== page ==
An initial review of crime statistics at the Los Angeles County Sheriff’s Department released Thursday found that the agency tends to overstate violent crime.

An audit of 240 assaults from six sheriff’s stations found that department personnel misclassified more than 31% of minor assaults as serious offenses, while incorrectly filing about 3% of serious attacks as minor ones.

The report was issued by Inspector General Max Huntsman, the newly installed Sheriff’s Department watchdog….

[BIG SNIP]

The overreporting errors at the Sheriff’s Department occurred primarily at the initial crime classification stage when deputies make a decision on how to title a crime report, according to the audit. Deputies commonly classify an assault case as a felony when the crime could be charged by prosecutors as either a felony or a misdemeanor, the inspector general’s report states.

In one example, Huntsman said, a deputy initially classified a domestic violence incident as an aggravated assault because the victim was struck repeatedly and sustained a bump and cut on the head. The case should have been filed as a minor assault. To meet the FBI’s definition of aggravated assault, a victim must suffer serious injury, such as a broken nose or a cut that requires stitches.

Of the six sheriff’s stations analyzed, Marina del Rey was the only one with zero errors. The other stations — Century, Compton, East L.A., Lancaster and South L.A. — overreported between 25% and 50% of aggravated assaults during the one-year period reviewed. Meanwhile, the Century station underreported 15% of its serious assaults as minor offenses.


DEFENSE DEPARTMENT HAS ISSUED 12,000 BAYONETS TO LOCAL POLICE DEPARTMENTS SINCE 2006

Last month, President Obama asked for a review of what equipment the federal government has been supplying to local law enforcement agencies across the country.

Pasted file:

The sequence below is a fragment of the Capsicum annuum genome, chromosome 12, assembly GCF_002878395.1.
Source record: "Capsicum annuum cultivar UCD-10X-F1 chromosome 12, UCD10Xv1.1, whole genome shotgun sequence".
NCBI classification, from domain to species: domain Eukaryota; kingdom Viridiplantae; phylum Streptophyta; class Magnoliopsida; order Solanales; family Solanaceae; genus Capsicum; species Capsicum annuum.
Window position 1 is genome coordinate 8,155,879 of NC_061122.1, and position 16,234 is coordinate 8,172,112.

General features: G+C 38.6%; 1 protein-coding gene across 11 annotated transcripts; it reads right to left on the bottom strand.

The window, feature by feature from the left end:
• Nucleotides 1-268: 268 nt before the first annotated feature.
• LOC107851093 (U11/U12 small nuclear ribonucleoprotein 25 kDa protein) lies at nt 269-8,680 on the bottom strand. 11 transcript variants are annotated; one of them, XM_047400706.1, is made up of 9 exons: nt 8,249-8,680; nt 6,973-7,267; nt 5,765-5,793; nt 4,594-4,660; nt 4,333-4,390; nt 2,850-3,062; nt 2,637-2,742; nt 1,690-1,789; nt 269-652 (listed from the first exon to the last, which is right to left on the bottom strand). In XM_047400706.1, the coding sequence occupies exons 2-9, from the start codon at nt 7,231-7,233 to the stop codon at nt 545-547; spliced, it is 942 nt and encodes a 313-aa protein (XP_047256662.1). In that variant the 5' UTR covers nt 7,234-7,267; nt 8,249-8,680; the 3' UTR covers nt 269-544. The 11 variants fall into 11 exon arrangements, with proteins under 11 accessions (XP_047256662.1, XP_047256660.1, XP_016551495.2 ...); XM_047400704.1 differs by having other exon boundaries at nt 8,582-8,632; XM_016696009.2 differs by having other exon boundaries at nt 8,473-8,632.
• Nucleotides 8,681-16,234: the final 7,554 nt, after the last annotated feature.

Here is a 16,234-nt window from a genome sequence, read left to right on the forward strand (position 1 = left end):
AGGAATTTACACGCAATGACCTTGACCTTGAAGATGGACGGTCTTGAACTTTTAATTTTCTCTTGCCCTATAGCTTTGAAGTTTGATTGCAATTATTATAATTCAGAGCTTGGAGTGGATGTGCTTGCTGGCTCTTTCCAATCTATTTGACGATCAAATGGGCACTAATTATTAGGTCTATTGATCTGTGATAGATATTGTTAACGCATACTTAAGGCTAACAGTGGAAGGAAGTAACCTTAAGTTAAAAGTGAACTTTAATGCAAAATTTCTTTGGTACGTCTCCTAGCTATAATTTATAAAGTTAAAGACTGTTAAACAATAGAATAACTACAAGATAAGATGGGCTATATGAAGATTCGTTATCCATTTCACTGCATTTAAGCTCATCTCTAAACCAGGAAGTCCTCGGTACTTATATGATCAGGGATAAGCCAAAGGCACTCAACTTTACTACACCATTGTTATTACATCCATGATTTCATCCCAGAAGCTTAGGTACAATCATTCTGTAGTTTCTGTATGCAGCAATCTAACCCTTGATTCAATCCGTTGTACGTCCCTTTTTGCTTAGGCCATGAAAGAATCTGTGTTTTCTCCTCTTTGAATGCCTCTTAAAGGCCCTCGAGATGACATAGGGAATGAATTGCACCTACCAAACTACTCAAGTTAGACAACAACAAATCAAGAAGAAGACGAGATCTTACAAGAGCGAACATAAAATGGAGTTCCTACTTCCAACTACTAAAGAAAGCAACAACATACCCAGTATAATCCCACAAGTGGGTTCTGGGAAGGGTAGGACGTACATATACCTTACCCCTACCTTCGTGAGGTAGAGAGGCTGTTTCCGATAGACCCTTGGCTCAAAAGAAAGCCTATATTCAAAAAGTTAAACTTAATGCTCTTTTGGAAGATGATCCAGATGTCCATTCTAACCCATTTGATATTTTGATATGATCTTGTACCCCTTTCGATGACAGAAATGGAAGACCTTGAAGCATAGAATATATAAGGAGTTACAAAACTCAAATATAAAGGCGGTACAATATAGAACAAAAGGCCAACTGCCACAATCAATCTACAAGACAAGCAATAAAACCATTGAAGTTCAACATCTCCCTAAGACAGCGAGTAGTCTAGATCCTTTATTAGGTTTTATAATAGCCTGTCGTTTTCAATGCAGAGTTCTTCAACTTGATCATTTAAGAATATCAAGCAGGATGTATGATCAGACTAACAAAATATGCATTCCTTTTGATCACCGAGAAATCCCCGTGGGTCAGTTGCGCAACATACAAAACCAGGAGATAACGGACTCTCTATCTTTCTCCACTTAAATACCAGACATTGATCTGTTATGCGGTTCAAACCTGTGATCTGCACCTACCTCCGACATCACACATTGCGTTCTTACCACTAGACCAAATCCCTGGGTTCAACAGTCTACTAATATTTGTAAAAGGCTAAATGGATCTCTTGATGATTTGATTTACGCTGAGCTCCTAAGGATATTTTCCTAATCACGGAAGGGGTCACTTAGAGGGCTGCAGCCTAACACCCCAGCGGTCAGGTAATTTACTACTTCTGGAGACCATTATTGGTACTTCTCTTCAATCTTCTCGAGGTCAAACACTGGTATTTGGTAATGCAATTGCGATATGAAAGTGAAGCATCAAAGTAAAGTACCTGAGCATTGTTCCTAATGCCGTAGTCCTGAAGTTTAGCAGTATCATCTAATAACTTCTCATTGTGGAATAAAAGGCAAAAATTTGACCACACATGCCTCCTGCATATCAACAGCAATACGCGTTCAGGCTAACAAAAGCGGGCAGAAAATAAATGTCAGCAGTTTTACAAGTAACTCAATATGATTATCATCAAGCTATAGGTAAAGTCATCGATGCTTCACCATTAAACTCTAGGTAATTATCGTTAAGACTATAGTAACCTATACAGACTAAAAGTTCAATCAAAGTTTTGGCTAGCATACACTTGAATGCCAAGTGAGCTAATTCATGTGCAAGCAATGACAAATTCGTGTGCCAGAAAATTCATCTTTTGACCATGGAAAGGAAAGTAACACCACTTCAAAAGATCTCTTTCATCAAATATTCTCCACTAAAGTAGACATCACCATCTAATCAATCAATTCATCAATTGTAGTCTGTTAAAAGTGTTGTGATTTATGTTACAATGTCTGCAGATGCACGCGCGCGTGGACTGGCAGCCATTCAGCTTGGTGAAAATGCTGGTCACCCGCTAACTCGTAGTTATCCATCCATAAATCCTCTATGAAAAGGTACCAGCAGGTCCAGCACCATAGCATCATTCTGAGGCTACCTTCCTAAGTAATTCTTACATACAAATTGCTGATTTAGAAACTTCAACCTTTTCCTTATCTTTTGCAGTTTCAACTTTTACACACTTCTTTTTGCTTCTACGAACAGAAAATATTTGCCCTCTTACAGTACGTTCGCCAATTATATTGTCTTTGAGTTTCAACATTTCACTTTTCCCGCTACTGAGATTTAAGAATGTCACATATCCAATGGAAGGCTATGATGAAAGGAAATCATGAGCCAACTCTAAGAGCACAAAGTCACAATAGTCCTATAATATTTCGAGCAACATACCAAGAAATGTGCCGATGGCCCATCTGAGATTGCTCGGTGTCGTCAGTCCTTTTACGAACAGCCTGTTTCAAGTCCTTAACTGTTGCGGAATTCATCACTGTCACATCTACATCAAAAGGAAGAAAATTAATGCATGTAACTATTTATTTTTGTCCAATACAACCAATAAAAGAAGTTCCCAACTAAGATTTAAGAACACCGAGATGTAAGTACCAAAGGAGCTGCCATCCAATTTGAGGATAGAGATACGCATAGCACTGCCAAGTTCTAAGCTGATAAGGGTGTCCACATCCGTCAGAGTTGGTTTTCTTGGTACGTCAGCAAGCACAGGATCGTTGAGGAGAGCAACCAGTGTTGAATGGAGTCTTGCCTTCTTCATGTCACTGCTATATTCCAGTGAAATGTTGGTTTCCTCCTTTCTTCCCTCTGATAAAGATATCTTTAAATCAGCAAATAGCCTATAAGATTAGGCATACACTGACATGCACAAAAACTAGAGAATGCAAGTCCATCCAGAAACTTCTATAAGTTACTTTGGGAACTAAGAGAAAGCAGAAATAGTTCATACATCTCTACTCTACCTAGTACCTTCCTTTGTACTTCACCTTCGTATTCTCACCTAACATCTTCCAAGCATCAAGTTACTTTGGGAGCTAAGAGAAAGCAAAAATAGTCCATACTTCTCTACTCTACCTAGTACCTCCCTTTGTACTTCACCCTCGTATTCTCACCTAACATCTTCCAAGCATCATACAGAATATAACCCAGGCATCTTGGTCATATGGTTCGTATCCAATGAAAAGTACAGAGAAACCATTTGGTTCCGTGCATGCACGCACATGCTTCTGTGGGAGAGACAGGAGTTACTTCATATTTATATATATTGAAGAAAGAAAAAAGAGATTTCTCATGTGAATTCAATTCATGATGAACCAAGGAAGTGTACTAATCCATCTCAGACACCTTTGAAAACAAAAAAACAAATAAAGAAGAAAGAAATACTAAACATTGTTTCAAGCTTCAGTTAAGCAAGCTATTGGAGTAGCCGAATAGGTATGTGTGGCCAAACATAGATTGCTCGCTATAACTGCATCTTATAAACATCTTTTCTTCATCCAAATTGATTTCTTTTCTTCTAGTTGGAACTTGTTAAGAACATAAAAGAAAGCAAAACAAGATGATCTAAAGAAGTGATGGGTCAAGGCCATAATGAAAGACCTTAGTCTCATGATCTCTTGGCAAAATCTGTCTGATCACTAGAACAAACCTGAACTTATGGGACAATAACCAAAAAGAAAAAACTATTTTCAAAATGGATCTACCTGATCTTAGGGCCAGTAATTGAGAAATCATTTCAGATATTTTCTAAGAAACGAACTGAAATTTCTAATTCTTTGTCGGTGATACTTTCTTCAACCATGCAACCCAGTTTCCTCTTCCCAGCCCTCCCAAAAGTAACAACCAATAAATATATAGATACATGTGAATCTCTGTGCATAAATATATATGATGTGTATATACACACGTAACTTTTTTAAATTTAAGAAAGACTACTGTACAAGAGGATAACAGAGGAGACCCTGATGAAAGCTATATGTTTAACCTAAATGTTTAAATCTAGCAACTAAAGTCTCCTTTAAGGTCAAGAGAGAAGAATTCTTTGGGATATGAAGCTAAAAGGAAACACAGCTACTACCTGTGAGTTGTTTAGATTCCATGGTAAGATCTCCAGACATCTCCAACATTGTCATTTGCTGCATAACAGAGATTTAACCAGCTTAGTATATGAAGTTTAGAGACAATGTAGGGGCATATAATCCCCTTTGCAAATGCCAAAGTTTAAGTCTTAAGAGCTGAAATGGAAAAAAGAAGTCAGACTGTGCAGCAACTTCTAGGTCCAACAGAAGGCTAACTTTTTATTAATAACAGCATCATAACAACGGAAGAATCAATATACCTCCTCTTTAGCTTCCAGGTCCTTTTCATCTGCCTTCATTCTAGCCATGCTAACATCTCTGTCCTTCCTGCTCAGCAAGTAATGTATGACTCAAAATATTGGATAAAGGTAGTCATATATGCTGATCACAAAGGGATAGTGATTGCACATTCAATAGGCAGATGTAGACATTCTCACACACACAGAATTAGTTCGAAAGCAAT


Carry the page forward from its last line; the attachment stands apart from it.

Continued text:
NPR decided to take a look at what the president’s report might find. Their story appeared more than a week ago, but we didn’t want you to miss this rundown on bayonets and MRAPS distributed.

FYI: Los Angeles, it seems, has been a big winner in the world of combat gear distribution.

Posted in Department of Justice, FBI, LA County Jail, LAPD, LASD, law enforcement, Paul Tanaka, Sentencing, Sheriff Lee Baca, The Feds, U.S. Attorney | 24 Comments »

SF 1st CA City to Fund Lawyers 4 Undocumented Kids…..Sunday Panel to Discuss Police Shootings & Peace in the Hood…. DARE Doesn’t Like Newest LA School Police Reform…& More.

August 28th, 2014 by Celeste Fremon



SAN FRANCISCO IS FIRST CA CITY TO PROVIDE LAWYERS FOR UNDOCUMENTED CHILDREN & FAMILIES

On Wednesday, San Francisco officials announced a new program that will help fund legal assistance for undocumented children, families, and others facing deportation.

Of the approximately 4000 kids awaiting immigration proceedings in San Francisco, around 2,200 don’t have lawyers—a fact that has been shown to dramatically affect how their cases will play out.

According to a University of Syracuse study, between 2005 and 2014, 50 percent of the children who had an attorney present at their hearings were allowed by a judge to stay in the U.S. When a kid went to immigration court without an attorney during that same period, however, one in ten kids was permitted to stay. The other nine were deported.

The San Francisco Chronicle’s Marisa Lagos has been covering the issue. Here are some clips from her story announcing the new program:

The program, created by Supervisor David Chiu, makes San Francisco the first California city to offer such legal help. It is an expansion of an existing Right to Civil Counsel program created in 2012 that has so far focused on tenants facing evictions.

The city will give $100,000 this year to the nonprofit Lawyers’ Committee for Civil Rights, which will use the funds to provide pro bono legal representation to San Francisco residents facing deportation, including children and families.

[BIG SNIP]

San Francisco Immigration Judge Dana Leigh Marks, speaking as head of the National Association of Immigration Judges, called the city’s program “fabulous.”

Courts, she said, are overwhelmed – there are about 375,000 immigration cases pending in the country and only 227 immigration judges. She is presiding over more than 2,400 cases.

“There’s an extreme value in having lawyers represent people in terms of the outcomes in their own cases and in terms of the effectiveness of the immigration courts,” she said. “It helps us move through the process. It helps advise people of their rights, it reduces the number of errors when they are filing applications … and it reduces delays.”

Mexican immigrant Osvaldo Diaz, 36, said access to a pro bono attorney through the Lawyers’ Committee may have saved his life. Diaz, who is gay, fled to San Jose from Mexico after facing threats because of his sexual orientation and a domestic violence situation. He was granted political asylum in 2012 and this year was awarded legal residency. He recently moved to Miami and is looking for a job.